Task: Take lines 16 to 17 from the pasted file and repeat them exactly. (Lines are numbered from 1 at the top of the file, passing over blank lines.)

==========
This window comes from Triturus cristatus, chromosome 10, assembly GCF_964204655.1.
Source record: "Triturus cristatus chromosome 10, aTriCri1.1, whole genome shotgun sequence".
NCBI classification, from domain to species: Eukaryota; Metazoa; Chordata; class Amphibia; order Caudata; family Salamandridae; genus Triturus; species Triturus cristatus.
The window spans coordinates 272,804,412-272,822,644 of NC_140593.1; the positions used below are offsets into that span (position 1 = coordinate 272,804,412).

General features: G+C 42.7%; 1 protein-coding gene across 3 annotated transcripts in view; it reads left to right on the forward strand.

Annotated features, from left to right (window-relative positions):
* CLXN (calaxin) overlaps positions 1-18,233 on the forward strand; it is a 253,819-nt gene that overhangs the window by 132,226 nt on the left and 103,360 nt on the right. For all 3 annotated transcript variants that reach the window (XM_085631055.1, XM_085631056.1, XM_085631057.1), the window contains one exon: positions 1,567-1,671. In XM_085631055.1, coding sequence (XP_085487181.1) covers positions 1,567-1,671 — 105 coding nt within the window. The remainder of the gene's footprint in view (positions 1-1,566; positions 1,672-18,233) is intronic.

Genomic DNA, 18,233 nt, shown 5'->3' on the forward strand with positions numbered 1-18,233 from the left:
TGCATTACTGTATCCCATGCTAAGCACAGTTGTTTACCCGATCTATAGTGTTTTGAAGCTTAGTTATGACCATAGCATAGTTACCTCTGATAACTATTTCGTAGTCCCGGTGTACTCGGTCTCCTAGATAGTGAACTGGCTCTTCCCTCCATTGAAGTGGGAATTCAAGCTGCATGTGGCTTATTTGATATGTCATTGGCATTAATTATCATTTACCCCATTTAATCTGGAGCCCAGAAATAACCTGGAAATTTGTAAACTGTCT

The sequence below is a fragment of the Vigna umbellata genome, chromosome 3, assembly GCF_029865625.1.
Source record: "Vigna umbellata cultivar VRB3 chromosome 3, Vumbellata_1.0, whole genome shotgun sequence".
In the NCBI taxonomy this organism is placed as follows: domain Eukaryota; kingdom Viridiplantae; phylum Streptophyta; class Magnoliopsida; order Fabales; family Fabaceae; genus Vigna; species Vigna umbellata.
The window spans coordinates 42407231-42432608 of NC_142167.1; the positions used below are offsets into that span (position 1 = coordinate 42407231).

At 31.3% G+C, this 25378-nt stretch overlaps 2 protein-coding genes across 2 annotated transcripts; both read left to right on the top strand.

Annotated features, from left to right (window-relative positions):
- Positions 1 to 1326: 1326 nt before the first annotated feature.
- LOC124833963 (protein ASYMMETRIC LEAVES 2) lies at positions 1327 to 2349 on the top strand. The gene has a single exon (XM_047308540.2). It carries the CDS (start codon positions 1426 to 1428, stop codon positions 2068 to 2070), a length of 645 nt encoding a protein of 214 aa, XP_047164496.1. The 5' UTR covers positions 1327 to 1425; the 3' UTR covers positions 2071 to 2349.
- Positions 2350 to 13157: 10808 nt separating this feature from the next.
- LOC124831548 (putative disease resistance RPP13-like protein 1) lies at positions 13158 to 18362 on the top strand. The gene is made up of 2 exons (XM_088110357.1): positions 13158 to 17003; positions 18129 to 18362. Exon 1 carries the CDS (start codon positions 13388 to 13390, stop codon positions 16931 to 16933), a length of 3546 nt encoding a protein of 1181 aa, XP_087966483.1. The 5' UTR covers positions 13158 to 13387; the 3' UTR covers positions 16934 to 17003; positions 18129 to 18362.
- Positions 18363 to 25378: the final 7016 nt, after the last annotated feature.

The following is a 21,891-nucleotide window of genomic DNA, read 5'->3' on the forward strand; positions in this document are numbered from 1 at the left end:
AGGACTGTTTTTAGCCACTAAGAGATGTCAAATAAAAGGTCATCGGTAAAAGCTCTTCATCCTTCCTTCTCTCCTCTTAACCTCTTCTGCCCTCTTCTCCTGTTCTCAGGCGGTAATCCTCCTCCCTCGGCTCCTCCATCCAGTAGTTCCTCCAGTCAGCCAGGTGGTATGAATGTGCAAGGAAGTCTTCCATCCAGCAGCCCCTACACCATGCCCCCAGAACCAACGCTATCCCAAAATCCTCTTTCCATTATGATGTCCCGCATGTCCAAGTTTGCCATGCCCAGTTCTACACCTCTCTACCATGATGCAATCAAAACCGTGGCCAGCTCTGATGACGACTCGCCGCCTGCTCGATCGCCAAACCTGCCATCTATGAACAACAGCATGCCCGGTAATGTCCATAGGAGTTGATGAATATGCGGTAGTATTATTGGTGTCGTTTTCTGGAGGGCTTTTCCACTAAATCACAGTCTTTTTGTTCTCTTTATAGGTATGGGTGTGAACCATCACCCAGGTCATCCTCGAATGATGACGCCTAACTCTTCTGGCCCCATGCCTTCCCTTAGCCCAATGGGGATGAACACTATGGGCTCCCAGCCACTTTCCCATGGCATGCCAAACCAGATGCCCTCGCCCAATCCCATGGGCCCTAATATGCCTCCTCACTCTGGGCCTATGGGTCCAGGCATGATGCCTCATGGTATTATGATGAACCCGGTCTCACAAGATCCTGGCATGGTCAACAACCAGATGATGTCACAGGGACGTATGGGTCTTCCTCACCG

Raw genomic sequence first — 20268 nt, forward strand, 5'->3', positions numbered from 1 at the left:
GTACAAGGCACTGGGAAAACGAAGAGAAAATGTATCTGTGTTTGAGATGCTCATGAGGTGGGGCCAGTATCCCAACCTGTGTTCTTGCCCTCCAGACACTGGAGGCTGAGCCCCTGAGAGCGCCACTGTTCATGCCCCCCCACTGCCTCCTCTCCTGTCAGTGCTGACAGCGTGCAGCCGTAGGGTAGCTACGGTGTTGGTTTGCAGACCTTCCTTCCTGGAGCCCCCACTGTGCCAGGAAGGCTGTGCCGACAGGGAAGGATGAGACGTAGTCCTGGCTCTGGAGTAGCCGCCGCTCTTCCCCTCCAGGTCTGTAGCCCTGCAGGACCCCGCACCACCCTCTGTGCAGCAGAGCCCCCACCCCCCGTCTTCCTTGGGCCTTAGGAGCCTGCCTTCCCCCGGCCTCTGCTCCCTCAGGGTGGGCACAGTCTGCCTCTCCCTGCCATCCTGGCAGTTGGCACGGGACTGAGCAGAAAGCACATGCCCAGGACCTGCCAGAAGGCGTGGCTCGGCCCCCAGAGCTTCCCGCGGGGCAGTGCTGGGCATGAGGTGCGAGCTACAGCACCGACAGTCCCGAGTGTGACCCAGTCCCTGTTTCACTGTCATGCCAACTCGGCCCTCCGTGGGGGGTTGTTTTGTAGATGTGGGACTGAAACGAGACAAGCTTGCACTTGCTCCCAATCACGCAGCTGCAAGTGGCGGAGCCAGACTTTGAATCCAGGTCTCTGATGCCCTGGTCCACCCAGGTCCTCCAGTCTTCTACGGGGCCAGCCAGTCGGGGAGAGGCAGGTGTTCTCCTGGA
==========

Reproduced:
- Positions 1 to 1326: 1326 nt before the first annotated feature.
- LOC124833963 (protein ASYMMETRIC LEAVES 2) lies at positions 1327 to 2349 on the top strand. The gene has a single exon (XM_047308540.2). It carries the CDS (start codon positions 1426 to 1428, stop codon positions 2068 to 2070), a length of 645 nt encoding a protein of 214 aa, XP_047164496.1. The 5' UTR covers positions 1327 to 1425; the 3' UTR covers positions 2071 to 2349.